Hyperandrogenemia is responsible for reproductive disorders like ovulatory dysfunction, anovulation, oligomenorrhea, infertility, acne, and alopecia or hypertrichosis or hirsutism which are clinical signs of PCO syndrome.

Hyperandogenemia is associated with obesity and increased visceral fat, which are not rare in patients with PCO syndrome. An increase in fat tissue promotes IR, HA, and hyperinsulinemia, and again, we are in the same circle of alternating disorders .

The genomic, transcriptomic, and proteomic profile of visceral fatty tissue in women with PCO syndrome is different from that of healthy women, more similar to a man’s fatty tissue, and hence suggests the metabolic effect of HA on typical obesity in PCO syndrome.

Beyond the multifactorial pathophysiology of PCOS, one of the hypotheses suggests a pathogenetic role of high levels of androgens that are the main cause of abdominal and visceral fatty tissue accumulation. Both stimulate IR and compensatory hyperinsulinism. Hyperinsulinism is responsible for androgen synthesis in the ovary and adrenal glands and promotes leptin-mediated inflammation in women with PCO syndrome, so the vicious circle closes.

Heterogeneity of PCO syndrome most likely arises from obesity, abdominal fat, and IR. Central hepatic insulin resistance can be present in slender patients with PCO syndrome, while the peripheral IR is tied to adipose tissue and muscles and is characteristic of female patients who are obese.

Since some inositols (MI, DCI) are mediators of insulin, they can potentially change the metabolism of various tissues.

Inositols are credited with acting as a second messenger, in response to external or endocrine signals, reducing IR, improving ovarian function by reducing androgen levels, and alleviating metabolic, menstrual, and cutaneous hyperandrogenic features of PCOS.

Noticeably, inositols are involved in the action of several endocrine systems (insulin, thyroid hormone, gonadotropins) and lipids with hormone-like activity signals (as prostaglandins).

Myo-inositol and DCI are the two most abundant members of nine stereoisomeric inositols. The specificities of the inositols metabolism in the ovary and differences compared to other tissues are known. D-chiro inositol is synthesized in vivo by epimerization from MI, and the degree of epimerization defines insulin-dependent epimerase.

The ratio of MI and DCI concentration in ovarian tissues is 70:1, while the ratio in women with PCOS is pathologically decreased. Type 2 diabetes mellitus, with its pathophysiological pathways, can dramatically impair DCI levels, resulting in low intracellular levels of DCI due to reduced activity of epimerase (hyperinsulinemia reduces activity of epimerase).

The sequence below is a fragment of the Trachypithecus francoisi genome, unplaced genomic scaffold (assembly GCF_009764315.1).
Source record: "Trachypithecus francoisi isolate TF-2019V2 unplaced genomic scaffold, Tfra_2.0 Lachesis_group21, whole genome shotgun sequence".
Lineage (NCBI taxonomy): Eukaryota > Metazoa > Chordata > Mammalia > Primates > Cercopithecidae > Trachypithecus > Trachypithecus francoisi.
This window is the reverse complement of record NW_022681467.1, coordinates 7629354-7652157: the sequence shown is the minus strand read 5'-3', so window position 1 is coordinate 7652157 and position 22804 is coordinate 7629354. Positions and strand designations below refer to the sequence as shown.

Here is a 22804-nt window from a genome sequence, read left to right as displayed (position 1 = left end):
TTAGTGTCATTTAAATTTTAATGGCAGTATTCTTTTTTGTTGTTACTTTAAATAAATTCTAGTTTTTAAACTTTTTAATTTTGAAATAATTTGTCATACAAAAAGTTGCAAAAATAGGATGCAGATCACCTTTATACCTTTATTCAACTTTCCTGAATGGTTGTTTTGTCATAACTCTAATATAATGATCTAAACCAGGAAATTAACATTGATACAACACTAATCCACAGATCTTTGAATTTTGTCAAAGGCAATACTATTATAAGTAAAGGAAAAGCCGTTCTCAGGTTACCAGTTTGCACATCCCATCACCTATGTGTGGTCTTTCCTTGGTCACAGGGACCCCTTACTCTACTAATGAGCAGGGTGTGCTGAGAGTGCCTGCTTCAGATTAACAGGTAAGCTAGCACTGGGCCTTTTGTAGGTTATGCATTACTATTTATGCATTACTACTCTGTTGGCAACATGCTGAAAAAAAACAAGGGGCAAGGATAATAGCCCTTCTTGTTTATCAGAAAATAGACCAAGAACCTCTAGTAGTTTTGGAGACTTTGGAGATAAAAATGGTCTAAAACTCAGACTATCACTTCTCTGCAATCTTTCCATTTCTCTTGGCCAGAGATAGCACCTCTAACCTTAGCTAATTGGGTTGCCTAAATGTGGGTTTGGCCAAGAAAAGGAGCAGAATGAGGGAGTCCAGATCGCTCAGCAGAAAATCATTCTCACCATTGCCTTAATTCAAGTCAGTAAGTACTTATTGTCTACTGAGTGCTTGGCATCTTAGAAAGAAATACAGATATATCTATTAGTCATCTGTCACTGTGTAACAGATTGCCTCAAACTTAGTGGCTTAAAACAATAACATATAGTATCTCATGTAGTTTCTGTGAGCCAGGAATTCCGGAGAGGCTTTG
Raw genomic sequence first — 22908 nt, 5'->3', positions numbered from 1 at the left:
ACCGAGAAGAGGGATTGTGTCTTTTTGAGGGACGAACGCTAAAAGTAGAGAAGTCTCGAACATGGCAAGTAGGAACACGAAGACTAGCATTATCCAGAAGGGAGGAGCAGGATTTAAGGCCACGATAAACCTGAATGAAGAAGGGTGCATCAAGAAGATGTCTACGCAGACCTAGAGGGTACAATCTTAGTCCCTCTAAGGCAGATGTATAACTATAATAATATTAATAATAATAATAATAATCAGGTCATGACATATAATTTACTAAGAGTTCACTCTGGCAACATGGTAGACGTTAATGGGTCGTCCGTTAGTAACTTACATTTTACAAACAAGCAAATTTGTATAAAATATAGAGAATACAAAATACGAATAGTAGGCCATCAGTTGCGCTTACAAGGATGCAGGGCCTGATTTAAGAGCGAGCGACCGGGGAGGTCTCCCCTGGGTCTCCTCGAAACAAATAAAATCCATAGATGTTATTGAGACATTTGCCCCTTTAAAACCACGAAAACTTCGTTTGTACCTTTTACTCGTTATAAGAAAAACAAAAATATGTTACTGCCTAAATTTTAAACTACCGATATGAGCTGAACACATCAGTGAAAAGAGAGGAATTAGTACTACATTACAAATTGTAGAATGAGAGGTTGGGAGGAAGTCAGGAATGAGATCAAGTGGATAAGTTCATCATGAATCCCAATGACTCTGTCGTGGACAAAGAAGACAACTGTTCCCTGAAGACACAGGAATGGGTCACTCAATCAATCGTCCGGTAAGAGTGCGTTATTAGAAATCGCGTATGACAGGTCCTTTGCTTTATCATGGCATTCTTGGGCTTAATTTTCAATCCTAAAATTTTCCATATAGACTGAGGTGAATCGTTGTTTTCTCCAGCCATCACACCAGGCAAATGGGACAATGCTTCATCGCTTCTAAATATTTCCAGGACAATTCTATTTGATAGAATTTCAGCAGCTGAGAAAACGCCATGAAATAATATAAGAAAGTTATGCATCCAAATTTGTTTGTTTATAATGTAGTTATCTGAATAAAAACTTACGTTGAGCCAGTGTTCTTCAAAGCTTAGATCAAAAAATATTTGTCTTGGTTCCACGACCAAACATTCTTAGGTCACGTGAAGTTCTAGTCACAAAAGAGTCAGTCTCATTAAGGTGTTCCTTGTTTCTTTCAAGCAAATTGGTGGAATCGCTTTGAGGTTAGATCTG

In PCO syndrome, ovaries are in a state in which tissue-selective resistance to metabolic effects of insulin seems to be contradictory and associated with ovarian sensitivity to insulin unlikely liver, fat, and muscle tissue.

In PCO syndrome with pronounced hyperinsulinemia, in the ovary, there is an accelerated conversion of MI to DCI (increased ratio, excessive synthesis of DCI) due to accelerated epimerization. As a consequence, deficiency of MI in the ovary causes specific reproductive disturbances.

This phenomenon, called the D-chiro inositol paradox, is a rebound effect on hyperinsulinemia. The mechanism involves tissue-specific metabolic pathways that decrease the synthesis of DCI in the liver, muscles, and fat tissue as a response to hyperinsulinemia; under the same circumstances, DCI synthesis increases within the ovaries while synthesis of MI is lacking.

Section 2 Title

Although IR is significantly associated with PCO syndrome, it is not established as diagnostic criteria for PCO syndrome. Similarly, there are no general recommendations for screening for IR in patients with PCO syndrome.

Obesity is frequently associated with PCO syndrome and plays a key role in hyperinsulinemia and IR. There are debates about interactions and relations of obesity, IR, and PCO syndrome. Accumulation of adipocytes in adipose tissue plays an important role in the endocrine function of the ovary.